Rachel and the Treeschoolers is a series of dvds developed for preschoolers and covers perhaps the complete science curriculum for preschoolers in a song-based, factual-while-entertaining way. When your toddlers sing themselves to sleep to the tune of “photosynthesis,” it feels like you’re doing something right in this world ;). Rachel (the creator of the Treeschooler series) is an amazing teacher. She is more well-known for her series of dvds teaching sign language to children (http://www.signingtime.com), and her potty-training app has gotten us through some tough times as well :).
The Cat in the Hat (on Netflix) is kind of like the Magic Schoolbus (also on Netflix) for younger kids. The Cat in the Hat (Super Scientist!) swoops into every episode to take Nick and Sally on fantastic adventures with Thing 1 and Thing 2, exploring how things work or are made or how different type of creatures live. There’s a lot of good information presented in a thoroughly engaging and entertaining way here. There’s also a series of books based on this show (or maybe the other around?) that teaches science concepts to kids in poetic form (sparing no big words!)
Monster Math (on Netflix): This one falls pretty definitively into the high-pitched, artificial melodrama category, but it does teach some good math concepts (at a verrrry basic level), and it presents monsters as cute cuddly creatures (which is probably a good thing?), so I’ve added it to our rotation. Our 2 year old loves it … not so much for the 4 year old.
Justin Time (on Netflix) is based on the time travels of a young boy (Justin) and his imaginary friends (Squidgy and Olive). Each episode starts with Justin encountering some difficulty (of the normal not-wanting-to-share variety, not the hyberole-laced kind where the world is ending at every turn) and then getting transported to some imaginary world which is always set in a historical context where the same issue is resolved by kid heroes and everyone learns important life lessons. This series could actually be in a history or geography or it’s-a-good-life category.
Character traits/ life lessons:
TV doesn’t get much better than good old Daniel Tiger (on PBS kids), inspired by Mr. Roger’s neighborhood. Kids learn everything from potty training to sharing toys to dealing with younger siblings on this creative animated show. We also ran across a cooperative board game at a thrift store based on the show, and it’s been a hit with our kids!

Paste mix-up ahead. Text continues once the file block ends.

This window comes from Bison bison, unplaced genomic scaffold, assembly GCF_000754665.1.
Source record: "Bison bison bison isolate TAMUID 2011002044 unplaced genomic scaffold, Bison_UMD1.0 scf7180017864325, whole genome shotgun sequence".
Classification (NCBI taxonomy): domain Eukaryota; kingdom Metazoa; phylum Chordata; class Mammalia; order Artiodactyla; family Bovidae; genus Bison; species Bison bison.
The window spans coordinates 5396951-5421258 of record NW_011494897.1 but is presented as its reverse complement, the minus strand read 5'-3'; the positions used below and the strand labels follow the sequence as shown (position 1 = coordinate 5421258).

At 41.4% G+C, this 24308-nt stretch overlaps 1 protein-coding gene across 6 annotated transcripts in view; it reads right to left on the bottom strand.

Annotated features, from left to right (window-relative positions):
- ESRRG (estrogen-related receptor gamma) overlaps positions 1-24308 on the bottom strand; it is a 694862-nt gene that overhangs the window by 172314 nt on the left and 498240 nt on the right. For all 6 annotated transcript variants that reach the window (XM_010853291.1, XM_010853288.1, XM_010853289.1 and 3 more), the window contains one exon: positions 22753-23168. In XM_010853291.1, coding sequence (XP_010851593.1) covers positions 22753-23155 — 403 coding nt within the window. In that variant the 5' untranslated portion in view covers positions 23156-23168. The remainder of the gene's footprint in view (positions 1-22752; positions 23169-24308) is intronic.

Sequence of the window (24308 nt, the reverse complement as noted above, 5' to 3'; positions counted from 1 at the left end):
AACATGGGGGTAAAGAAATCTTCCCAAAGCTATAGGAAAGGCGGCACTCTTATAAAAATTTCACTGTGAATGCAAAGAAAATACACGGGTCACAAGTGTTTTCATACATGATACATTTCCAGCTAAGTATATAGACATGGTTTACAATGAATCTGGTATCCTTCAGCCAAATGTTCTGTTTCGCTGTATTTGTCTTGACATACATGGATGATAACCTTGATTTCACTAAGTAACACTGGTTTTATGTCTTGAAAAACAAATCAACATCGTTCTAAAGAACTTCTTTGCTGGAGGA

Kazoops (on Netflix) is a fun family-based show that deals with lots of childhood problems (like being bored, or not wanting things to change, or dealing with disappointment, etc.). (Maybe those aren’t just childhood problems, come to think of it …) Like most of the other series I’ve mentioned here, this makes good use of songs to help the main points stick; often our kids will sing part of a song from this show in the context of some frustrating situation, and it helps us laugh it off and move on (sometimes).
Intellijoy Educational Games has an app called Kids ABC Letter Trains. Kids trace train tracks in the shape of letters and numbers with increasing levels of difficulty built in to each letter/number. They get stickers after mastering 5 letters (something like that); my son loved using this app. (This was probably due to the fact that it involved trains, and because it was the only time I would let him use my phone ;).)
Just Plain Stinkin’ Cute!
Sarah and Duck (on Netflix) is possibly the cutest kids’s show I have ever seen. I can’t say there’s a lot of life lessons or anything educational to learn from it, but your kids sure will pick up the cutest little British accents ;). We’ve had moments that involved phrases like, “Oof, that was a sight!” and “I ran out of woosh,” thanks to this delightful show portraying simple, innocent childhood through beautifully detailed animation.
Those accents though — totally worth the price of Netflix just for Sarah and Duck ;).
Note: This is up to date as of August, 2017. Netflix shows continually change, so if you’re looking for something and it’s no longer available on Netflix, check out other sources or look for it at your local library.
What else should I add to this list? Please leave comments below!
Math Resources (and other subjects coming soon) for Teachers, Tutors, and Homeschooling families
If you’d like to see my growing library of educational resources (mostly focused on math) for pre-K through high school students, you can visit my online store at: https://www.teacherspayteachers.com/Store/Sandra-Balisky. You can read more about my new venture in this blog post Letter Factory.